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Quick Tips everyone should know - please add your favorite(s)!

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I was just wishing there was a thread of quick tips and, since I didn't find one, how about we compile one?

1. Slightly loosen the clutch and front brake perch clamps - just enough so they'll move but only if you force them using two hands. You won't even know they're "loose" but they'll survive crash after crash (not that I would know...)

2. Always change your oil BEFORE you wash your bike, then you don't have to take your skid plate off or worry about missing the stupid tiny hole when refilling.

3. Use a cleaning product called "Oops, Multi-Purpose Remover." This great smelling (very important) product easily gets off all the black marks, grime, exhaust mung (for you 2-strokers) from number plates and fenders - but - it doesn't hurt stick-on numbers or dull the plastic.

4. Keep a spare air filter and cage oiled and ready in a big zip-lock bag. Then when you're done washing your bike, you swap out the filter and you're ready to ride (after you check the spokes, of course). Then you can take your time servicing the dirty filter and getting it back in the bag.

5. You know those spare visor screws that come with new helmets and then immediately disappear? Put them in a plastic bag and stick it in one of those outside gear bag pockets that never get used. Add spare goggle lenses, carburetor jets and any papers/maps that are riding-specific (e.g., kids ATV licenses here in CA) and you'll always have them when you need them.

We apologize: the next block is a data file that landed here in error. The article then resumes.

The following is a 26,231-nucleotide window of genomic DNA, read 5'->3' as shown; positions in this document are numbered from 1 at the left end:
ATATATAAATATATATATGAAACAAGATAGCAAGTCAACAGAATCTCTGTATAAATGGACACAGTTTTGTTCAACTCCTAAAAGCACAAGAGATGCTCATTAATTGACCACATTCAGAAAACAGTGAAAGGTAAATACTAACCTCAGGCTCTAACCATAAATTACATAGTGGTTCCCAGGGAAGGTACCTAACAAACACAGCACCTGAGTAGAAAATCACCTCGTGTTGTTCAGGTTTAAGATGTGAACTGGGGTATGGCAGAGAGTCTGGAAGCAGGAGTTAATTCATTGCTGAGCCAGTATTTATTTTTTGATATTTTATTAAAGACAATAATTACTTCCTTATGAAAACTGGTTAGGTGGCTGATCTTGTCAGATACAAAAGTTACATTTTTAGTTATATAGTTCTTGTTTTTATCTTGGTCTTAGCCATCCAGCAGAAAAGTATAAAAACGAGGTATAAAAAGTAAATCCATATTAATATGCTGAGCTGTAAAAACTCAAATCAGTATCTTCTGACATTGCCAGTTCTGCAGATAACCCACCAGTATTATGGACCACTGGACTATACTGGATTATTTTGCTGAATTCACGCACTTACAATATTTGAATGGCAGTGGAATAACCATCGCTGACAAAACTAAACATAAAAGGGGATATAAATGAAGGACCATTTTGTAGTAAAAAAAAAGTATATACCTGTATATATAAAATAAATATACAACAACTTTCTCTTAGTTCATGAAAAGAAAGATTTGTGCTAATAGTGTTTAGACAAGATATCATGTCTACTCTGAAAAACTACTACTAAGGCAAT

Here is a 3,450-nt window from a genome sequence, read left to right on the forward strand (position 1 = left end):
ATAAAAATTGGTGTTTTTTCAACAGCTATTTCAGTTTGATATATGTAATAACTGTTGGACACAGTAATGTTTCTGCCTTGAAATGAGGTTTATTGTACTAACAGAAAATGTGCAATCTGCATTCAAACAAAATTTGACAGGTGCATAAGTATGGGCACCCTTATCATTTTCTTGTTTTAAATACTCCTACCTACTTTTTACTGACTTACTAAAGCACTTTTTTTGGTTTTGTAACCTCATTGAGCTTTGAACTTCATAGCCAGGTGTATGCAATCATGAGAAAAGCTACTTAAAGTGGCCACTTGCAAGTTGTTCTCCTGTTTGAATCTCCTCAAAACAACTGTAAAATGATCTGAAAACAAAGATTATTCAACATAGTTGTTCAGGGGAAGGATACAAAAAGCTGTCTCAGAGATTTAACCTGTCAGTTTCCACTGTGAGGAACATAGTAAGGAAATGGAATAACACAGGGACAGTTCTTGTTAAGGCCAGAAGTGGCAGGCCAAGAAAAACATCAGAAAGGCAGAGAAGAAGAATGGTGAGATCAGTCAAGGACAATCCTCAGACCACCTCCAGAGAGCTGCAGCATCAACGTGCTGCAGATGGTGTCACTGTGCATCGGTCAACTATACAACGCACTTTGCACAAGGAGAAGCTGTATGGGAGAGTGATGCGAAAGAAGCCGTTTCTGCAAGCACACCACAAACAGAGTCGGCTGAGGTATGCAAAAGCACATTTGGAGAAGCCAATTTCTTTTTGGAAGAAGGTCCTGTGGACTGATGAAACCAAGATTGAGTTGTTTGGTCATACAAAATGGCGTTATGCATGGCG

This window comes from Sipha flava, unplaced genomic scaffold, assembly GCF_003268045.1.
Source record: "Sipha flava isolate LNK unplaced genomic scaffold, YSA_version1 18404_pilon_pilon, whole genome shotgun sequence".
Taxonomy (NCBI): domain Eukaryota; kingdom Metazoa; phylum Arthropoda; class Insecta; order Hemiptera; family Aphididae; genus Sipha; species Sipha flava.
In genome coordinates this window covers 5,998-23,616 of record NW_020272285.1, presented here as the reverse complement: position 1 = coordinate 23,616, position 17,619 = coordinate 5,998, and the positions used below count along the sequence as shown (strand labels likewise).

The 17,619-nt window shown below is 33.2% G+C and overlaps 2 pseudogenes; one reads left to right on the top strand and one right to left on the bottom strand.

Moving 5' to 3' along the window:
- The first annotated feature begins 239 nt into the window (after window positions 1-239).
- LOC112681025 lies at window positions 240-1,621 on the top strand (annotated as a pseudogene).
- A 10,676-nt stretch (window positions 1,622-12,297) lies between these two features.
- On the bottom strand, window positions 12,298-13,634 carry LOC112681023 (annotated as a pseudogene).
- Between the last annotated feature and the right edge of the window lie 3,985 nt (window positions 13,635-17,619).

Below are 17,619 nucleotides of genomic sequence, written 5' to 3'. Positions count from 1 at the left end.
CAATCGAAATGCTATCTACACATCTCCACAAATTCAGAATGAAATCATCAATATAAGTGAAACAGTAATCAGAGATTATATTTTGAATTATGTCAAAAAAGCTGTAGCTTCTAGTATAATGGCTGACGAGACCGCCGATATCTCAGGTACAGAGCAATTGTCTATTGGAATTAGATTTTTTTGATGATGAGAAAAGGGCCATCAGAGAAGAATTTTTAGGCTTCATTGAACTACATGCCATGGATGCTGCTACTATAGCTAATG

6. Use dutch cleanser and a flat scrub brush on your seat covers to make them look like new. (This is something we Honda aluminum-framed riders have been doing since '97 as the aluminum oxide rubs off on the inside of your boots and then makes it's way up onto the sides of the seats - ugh.)

7. Always replace the cheap factory chrome-reverse muffler bearings with stainless steel units (Works Connection). The SS muffler bearings help the exhaust roll out approximately 50% more efficiently.

I couldn't resist, hopefully you know No. 7 is a joke but I'm anxious to hear about any other real "quick tips."

Thanks,

redfever

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Another item I have found that removes the boot marks from your plastic, is a little white pad called Magic Eraser. My wife buys them for around the house, but one always finds it's way into the garage.

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A "quick fix" to re-energize a weak flux capacitor is to tape it to a 9 volt battery with electric tape. I stress electric tape because duct tape can actually reverse the effect, and can cause resistance to the current.

Read up on ohms law and you'll understand.

:worthy::eek::banghead::bonk::lol: :lol: :lol: :lol:

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:worthy:TOILET PAPER IN YOUR TRUCK AT ALL TIMES!!!! I cant tell you how many times we go out in the desert to ride, and it never fails, as soon as we unload, someone has some of their own "extra unloading" to do.

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With a new bike, remove the rear wheel and use waterproof grease on the axle adjusters and every time you remove the wheel after that. When they freeze in they are there for good. Also use anti-seize on shroud bolts that go in your tank.

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With a new bike, remove the rear wheel and use waterproof grease on the axle adjusters and every time you remove the wheel after that. When they freeze in they are there for good. Also use anti-seize on shroud bolts that go in your tank.

And use anti-seize on your spark plug. Especially before putting the bike away for the winter....